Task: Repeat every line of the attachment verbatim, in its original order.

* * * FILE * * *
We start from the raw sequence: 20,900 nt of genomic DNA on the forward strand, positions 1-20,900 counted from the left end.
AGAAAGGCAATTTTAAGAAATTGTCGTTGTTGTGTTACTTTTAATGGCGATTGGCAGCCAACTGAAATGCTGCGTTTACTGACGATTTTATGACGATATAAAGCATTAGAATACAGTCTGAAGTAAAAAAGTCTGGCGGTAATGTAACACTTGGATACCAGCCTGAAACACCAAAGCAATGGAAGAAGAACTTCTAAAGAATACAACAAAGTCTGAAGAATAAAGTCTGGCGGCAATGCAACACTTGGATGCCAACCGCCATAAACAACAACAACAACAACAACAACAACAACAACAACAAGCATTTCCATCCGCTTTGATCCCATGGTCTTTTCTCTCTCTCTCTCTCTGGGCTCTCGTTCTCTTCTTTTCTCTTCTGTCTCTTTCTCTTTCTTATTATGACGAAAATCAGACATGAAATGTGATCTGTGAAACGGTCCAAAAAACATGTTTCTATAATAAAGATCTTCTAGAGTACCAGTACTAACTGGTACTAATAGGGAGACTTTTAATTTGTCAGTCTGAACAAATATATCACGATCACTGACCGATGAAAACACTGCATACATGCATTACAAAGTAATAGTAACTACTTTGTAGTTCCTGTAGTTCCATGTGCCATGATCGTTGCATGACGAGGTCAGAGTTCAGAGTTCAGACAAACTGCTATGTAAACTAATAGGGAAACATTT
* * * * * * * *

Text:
We start from the raw sequence: 20,900 nt of genomic DNA on the forward strand, positions 1-20,900 counted from the left end.
AGAAAGGCAATTTTAAGAAATTGTCGTTGTTGTGTTACTTTTAATGGCGATTGGCAGCCAACTGAAATGCTGCGTTTACTGACGATTTTATGACGATATAAAGCATTAGAATACAGTCTGAAGTAAAAAAGTCTGGCGGTAATGTAACACTTGGATACCAGCCTGAAACACCAAAGCAATGGAAGAAGAACTTCTAAAGAATACAACAAAGTCTGAAGAATAAAGTCTGGCGGCAATGCAACACTTGGATGCCAACCGCCATAAACAACAACAACAACAACAACAACAACAACAACAACAAGCATTTCCATCCGCTTTGATCCCATGGTCTTTTCTCTCTCTCTCTCTCTGGGCTCTCGTTCTCTTCTTTTCTCTTCTGTCTCTTTCTCTTTCTTATTATGACGAAAATCAGACATGAAATGTGATCTGTGAAACGGTCCAAAAAACATGTTTCTATAATAAAGATCTTCTAGAGTACCAGTACTAACTGGTACTAATAGGGAGACTTTTAATTTGTCAGTCTGAACAAATATATCACGATCACTGACCGATGAAAACACTGCATACATGCATTACAAAGTAATAGTAACTACTTTGTAGTTCCTGTAGTTCCATGTGCCATGATCGTTGCATGACGAGGTCAGAGTTCAGAGTTCAGACAAACTGCTATGTAAACTAATAGGGAAACATTT